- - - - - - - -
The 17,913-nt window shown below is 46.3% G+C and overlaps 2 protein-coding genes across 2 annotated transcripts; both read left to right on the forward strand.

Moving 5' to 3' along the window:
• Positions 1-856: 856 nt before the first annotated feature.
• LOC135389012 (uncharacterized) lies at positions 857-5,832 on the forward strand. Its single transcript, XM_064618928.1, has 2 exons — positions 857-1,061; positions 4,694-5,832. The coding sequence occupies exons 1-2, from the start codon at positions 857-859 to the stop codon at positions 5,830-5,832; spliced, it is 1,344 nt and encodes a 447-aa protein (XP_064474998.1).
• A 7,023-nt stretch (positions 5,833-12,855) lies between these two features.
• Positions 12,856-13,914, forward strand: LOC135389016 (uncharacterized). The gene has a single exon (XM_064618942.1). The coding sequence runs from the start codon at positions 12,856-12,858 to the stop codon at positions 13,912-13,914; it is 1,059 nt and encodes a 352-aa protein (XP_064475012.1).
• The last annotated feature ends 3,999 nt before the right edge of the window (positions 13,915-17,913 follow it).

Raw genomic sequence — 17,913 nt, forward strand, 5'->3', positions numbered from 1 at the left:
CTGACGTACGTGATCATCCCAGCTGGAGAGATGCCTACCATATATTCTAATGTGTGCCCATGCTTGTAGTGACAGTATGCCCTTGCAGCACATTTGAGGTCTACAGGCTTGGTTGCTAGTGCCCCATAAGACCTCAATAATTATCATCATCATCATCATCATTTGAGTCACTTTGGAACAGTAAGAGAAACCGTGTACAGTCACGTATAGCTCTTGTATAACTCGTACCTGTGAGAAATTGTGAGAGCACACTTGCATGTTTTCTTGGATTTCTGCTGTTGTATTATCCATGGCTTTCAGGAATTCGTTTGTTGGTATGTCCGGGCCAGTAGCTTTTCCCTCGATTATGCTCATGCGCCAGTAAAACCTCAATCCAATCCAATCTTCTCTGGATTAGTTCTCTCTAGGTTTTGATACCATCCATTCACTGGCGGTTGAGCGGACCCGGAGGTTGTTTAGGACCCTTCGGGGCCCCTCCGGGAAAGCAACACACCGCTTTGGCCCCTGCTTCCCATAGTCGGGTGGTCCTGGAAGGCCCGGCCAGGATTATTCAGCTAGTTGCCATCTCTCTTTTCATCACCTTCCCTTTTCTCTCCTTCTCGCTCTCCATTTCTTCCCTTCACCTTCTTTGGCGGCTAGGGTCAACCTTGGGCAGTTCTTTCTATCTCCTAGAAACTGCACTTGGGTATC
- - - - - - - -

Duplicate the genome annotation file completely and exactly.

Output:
The 17,913-nt window shown below is 46.3% G+C and overlaps 2 protein-coding genes across 2 annotated transcripts; both read left to right on the forward strand.

Moving 5' to 3' along the window:
• Positions 1-856: 856 nt before the first annotated feature.
• LOC135389012 (uncharacterized) lies at positions 857-5,832 on the forward strand. Its single transcript, XM_064618928.1, has 2 exons — positions 857-1,061; positions 4,694-5,832. The coding sequence occupies exons 1-2, from the start codon at positions 857-859 to the stop codon at positions 5,830-5,832; spliced, it is 1,344 nt and encodes a 447-aa protein (XP_064474998.1).
• A 7,023-nt stretch (positions 5,833-12,855) lies between these two features.
• Positions 12,856-13,914, forward strand: LOC135389016 (uncharacterized). The gene has a single exon (XM_064618942.1). The coding sequence runs from the start codon at positions 12,856-12,858 to the stop codon at positions 13,912-13,914; it is 1,059 nt and encodes a 352-aa protein (XP_064475012.1).
• The last annotated feature ends 3,999 nt before the right edge of the window (positions 13,915-17,913 follow it).

Raw genomic sequence — 17,913 nt, forward strand, 5'->3', positions numbered from 1 at the left:
CTGACGTACGTGATCATCCCAGCTGGAGAGATGCCTACCATATATTCTAATGTGTGCCCATGCTTGTAGTGACAGTATGCCCTTGCAGCACATTTGAGGTCTACAGGCTTGGTTGCTAGTGCCCCATAAGACCTCAATAATTATCATCATCATCATCATCATTTGAGTCACTTTGGAACAGTAAGAGAAACCGTGTACAGTCACGTATAGCTCTTGTATAACTCGTACCTGTGAGAAATTGTGAGAGCACACTTGCATGTTTTCTTGGATTTCTGCTGTTGTATTATCCATGGCTTTCAGGAATTCGTTTGTTGGTATGTCCGGGCCAGTAGCTTTTCCCTCGATTATGCTCATGCGCCAGTAAAACCTCAATCCAATCCAATCTTCTCTGGATTAGTTCTCTCTAGGTTTTGATACCATCCATTCACTGGCGGTTGAGCGGACCCGGAGGTTGTTTAGGACCCTTCGGGGCCCCTCCGGGAAAGCAACACACCGCTTTGGCCCCTGCTTCCCATAGTCGGGTGGTCCTGGAAGGCCCGGCCAGGATTATTCAGCTAGTTGCCATCTCTCTTTTCATCACCTTCCCTTTTCTCTCCTTCTCGCTCTCCATTTCTTCCCTTCACCTTCTTTGGCGGCTAGGGTCAACCTTGGGCAGTTCTTTCTATCTCCTAGAAACTGCACTTGGGTATC